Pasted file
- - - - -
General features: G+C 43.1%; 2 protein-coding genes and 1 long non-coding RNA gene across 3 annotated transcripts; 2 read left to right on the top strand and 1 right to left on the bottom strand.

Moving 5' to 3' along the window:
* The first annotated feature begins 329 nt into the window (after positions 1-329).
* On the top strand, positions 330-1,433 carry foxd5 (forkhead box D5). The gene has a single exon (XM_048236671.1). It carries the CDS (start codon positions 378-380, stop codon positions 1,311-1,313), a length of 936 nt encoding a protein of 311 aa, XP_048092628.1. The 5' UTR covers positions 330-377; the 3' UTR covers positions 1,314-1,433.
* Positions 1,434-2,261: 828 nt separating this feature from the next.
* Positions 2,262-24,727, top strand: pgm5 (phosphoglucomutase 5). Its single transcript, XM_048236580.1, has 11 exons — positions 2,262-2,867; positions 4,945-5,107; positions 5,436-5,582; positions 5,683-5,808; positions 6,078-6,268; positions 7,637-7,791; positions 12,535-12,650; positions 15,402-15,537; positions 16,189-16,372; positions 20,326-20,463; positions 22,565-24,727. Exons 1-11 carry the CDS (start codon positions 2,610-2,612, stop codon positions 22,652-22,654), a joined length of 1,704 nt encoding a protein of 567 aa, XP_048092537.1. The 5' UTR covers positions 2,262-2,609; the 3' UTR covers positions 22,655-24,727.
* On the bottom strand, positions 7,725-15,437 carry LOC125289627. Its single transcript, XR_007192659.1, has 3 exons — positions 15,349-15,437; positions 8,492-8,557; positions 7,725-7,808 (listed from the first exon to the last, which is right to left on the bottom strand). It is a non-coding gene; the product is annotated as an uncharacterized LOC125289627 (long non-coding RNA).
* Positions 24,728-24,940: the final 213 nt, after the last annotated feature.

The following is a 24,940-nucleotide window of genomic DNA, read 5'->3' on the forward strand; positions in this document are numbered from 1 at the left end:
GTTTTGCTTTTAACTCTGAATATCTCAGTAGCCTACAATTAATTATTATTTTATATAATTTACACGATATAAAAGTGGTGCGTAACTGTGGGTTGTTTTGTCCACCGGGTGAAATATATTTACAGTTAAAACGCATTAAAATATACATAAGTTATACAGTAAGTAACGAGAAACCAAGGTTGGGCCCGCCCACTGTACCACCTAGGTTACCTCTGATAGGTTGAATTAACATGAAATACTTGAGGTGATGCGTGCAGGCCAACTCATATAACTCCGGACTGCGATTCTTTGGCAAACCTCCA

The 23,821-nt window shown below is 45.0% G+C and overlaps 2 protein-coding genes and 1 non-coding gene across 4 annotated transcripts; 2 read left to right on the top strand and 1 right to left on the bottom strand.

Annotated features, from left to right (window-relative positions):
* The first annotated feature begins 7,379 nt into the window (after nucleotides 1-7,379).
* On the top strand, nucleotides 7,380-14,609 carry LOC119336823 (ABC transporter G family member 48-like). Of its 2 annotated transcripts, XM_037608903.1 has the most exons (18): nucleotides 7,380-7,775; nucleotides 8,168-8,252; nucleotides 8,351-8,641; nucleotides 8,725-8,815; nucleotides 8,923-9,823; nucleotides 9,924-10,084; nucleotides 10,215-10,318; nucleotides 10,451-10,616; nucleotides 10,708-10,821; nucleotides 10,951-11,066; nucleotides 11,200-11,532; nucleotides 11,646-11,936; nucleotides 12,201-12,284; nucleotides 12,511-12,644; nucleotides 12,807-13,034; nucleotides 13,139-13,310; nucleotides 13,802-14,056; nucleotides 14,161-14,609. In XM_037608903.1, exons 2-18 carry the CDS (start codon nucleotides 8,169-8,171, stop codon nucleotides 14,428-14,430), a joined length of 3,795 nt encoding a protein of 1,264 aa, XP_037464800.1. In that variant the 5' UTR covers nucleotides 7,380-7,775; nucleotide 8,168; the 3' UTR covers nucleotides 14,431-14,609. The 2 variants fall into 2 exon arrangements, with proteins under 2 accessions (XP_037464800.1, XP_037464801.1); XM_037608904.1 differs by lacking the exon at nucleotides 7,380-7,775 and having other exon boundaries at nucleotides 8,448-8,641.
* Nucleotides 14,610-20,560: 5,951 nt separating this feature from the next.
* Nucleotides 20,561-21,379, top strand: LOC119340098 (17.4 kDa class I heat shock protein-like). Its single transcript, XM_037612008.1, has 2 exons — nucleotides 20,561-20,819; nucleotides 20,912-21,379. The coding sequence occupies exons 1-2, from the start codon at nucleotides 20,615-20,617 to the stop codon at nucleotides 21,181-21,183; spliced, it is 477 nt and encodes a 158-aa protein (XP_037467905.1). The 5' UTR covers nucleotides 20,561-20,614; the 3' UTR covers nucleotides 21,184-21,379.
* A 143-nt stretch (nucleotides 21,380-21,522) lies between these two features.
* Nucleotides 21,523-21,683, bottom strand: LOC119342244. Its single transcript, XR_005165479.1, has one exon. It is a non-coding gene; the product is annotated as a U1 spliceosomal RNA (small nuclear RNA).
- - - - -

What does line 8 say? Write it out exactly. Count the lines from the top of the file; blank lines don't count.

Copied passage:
* Positions 24,728-24,940: the final 213 nt, after the last annotated feature.